Part of Big Star's enduring appeal is how big it isn't. The Memphis power-pop band debuted in 1972 to universal critical acclaim, and its three albums influenced hundreds of bands. Rolling Stone gave the band a kingmaking review, so what happened? As record shoptalk legend goes — and the new documentary Big Star: Nothing Can Hurt Me expands — marketing, troubled egos and members' reluctance to become famous ensured Big Star would instead become a legend in its rock 'n' roll obscurity.
In one of the documentary's archival interview clips, The Replacements — whose 1987 song "Alex Chilton" is dedicated to the Big Star songwriter — say Chilton and the band deserve more. "He doesn't want our help," says Replacements frontman Paul Westerberg, "but damn it, he's going to get it."
"It's not like they're Mick Jagger," director Drew DeNicola tells Gambit. "I kind of saw them more as lightning in a bottle happening in a studio — and these unwitting participants in a thing that was bigger than them."
In 1970, Chilton gave up pop stardom (as the voice and face of The Box Tops, whose hit "The Letter" stayed at No. 1 on the Billboard Hot 100 for a month). He joined Memphis songwriter Chris Bell, bassist Andy Hummel and drummer Jody Stephens to form Big Star, which released the stunning debut album #1 Record in 1972. Its bold, bright riffs and pitch-perfect songcraft won over the engineers at Memphis' Ardent studios, and producer John Fry says in the film that even if the lyrics weren't that great (they were), "We got something."
DeNicola attended Tulane University in the 1990s. "I went straight for the college radio (station)," he says. "There were a bunch of weirdos in the basement of the student union, so that was my world." There he found a copy of Third, Big Star's last.
"I dubbed that to a CD and listened to it every day my freshman year, and put it on compilation tapes for girls, just like everybody did," DeNicola says.
The film is a triumphant — albeit tragic — rock documentary, relying on footage and interviews with a cast of characters, like band publicist John King, who organized the "Rock Writers Convention" that put Big Star on stage in front of the likes of Lester Bangs and the taste-making critics. Then there's Bill Cunningham, producer Jim Dickinson, Chilton's late-career collaborators, and family members who didn't know what the fuss was all about until band members' deaths.
As much as Big Star and its inner circle are the focus of the film, Ardent Studios becomes a pivotal character unique to Memphis and the Big Star story.
"My friends walk into Ardent thinking they're going to get a picture of the lobby, and they get a full tour and a T-shirt and a record, and Jody walks out and shows them his drum kit," DeNicola says. "This is kind of an Ardent-sponsored project. They had all the music and the photos and the footage, and the studio is still intact — it's basically how it was since 1971."
In the film's closing moments, Fry smiles as he hovers over the studio boards listening to Big Star tapes, which are often shown on Ardent's shelves with hand-written labels.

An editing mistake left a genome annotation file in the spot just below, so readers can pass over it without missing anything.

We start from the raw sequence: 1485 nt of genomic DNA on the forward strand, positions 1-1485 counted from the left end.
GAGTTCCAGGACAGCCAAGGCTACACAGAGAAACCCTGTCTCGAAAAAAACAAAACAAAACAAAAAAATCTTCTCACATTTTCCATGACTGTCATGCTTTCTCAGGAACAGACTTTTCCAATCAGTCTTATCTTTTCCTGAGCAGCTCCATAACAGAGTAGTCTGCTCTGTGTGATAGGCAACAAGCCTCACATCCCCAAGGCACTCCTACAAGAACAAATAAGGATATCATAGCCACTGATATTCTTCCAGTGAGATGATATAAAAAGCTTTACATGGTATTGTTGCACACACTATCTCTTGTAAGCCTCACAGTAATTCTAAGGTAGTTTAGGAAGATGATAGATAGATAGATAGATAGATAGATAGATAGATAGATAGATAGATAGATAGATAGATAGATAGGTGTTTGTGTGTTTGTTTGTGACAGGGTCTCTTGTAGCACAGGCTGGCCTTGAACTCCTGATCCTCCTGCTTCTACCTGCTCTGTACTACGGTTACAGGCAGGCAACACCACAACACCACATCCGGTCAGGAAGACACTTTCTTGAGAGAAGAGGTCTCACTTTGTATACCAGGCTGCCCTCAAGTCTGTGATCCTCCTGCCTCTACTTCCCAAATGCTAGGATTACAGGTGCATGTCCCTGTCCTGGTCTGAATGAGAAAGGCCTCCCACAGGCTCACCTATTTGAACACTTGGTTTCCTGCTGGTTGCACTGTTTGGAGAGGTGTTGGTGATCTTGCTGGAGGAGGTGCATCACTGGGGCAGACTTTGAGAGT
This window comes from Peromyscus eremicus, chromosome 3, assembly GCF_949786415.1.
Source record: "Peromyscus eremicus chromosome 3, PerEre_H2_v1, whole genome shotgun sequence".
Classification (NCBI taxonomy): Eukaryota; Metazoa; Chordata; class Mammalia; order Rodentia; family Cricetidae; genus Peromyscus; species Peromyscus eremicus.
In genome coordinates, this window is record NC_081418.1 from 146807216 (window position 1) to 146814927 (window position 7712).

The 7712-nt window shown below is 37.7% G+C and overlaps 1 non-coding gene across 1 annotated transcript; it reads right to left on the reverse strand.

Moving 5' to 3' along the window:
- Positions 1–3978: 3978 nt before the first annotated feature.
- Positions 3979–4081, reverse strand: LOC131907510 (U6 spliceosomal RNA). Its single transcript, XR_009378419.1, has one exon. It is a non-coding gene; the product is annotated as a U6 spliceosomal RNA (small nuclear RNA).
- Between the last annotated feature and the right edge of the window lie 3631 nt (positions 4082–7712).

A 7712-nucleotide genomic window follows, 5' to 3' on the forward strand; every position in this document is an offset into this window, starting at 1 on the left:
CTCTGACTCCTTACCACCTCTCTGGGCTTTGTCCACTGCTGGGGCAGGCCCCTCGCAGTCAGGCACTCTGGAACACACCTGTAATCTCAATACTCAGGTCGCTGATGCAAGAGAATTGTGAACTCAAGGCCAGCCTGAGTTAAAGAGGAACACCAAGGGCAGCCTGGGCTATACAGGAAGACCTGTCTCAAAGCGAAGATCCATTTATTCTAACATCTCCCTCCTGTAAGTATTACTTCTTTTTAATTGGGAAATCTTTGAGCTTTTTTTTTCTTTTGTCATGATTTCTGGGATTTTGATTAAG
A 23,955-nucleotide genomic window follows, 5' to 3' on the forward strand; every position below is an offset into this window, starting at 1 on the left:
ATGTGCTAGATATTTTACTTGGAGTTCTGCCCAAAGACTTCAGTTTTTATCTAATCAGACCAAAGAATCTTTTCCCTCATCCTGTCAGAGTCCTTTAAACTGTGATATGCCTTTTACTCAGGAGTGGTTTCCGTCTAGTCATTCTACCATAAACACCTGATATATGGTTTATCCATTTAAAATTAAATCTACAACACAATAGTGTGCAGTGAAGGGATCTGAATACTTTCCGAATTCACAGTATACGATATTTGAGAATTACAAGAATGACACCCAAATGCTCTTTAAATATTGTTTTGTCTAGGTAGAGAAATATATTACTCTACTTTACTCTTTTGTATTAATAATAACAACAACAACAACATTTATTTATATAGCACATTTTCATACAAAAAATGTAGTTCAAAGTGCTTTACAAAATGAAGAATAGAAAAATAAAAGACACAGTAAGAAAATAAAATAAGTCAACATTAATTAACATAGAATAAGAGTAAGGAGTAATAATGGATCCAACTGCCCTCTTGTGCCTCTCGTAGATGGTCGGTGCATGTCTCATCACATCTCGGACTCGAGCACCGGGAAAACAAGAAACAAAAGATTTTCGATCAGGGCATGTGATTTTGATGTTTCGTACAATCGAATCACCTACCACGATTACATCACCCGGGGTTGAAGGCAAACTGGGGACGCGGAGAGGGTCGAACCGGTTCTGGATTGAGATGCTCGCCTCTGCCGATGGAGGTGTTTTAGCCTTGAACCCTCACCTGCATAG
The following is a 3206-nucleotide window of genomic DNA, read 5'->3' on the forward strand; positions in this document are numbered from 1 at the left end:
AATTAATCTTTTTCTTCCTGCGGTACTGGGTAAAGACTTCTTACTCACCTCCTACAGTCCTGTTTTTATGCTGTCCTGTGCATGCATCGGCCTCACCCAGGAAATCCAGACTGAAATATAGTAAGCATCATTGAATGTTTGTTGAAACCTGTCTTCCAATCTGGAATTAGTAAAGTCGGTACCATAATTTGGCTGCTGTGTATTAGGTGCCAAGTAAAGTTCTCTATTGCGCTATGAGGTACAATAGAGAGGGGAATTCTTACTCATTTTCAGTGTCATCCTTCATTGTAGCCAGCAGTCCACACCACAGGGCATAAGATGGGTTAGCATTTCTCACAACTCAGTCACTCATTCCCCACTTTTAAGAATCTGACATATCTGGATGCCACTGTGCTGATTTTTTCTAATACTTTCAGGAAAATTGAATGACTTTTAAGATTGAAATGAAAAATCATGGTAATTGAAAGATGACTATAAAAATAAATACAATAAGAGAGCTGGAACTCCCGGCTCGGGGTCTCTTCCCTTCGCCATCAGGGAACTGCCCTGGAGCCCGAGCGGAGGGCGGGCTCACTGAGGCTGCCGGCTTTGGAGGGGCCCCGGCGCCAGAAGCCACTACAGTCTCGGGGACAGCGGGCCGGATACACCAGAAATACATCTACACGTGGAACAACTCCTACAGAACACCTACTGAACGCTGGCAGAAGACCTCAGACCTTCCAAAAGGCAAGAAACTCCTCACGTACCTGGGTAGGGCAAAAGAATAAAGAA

The film also explores the alternate-universe John Lennon-Paul McCartney dynamic of Chilton and Bell. Almost none of the archival footage shows Chilton and Bell — the band's primary songwriters — together, other than speaking in a brief radio interview where they plug #1 Record with reluctant enthusiasm.
"We never really hashed out what their relationship was," DeNicola says. "Nobody was really sure whether they were even friends. That's a big question I've come away with, and I still can't answer it."
The film treats each songwriter's career with equal weight. Bell almost-casually disappears from Big Star before the sophomore album Radio City and pursues a solo career — leaving behind his brilliant but underrated I Am the Cosmos. He died in a car accident in 1978 at 27. (His brother's scrapbook of Bell's career includes headlines following his death. None mention Big Star.)
The film charts Chilton shape-shifting from shy songwriter to punk rock godfather, appearing on public television proclaiming he's gone punk, to his death at age 59 on March 17, 2010, the day before the band's scheduled appearance at South By Southwest in Austin, Texas.
Chilton left Memphis in the early 1980s for New Orleans and a clean slate. He played with Panther Burns and in informal cover bands while he held odd jobs — dishwashing and landscaping among them.
"I get the feeling he got really fed up with Memphis," DeNicola says. "New Orleans isn't really a city of music machines. It's more a city of musicians, who play. That was sort of his M.O. That was the lifestyle he wanted, to be a gigging musician, and make a little money to pay the rent."
Following a small Big Star "reunion" and a few solo albums, Chilton moved into a Treme cottage and kept a low profile. He played one-off gigs at Mermaid Lounge and The Howlin' Wolf, where DeNicola saw him perform.
"I was warned to keep away from him if you see him," DeNicola remembers. "I went there and thought he'd play maybe one Big Star cover. He didn't do any. He was getting a lot of jeering from the crowd, making fun of him. He was enjoying it. He was laughing the whole time."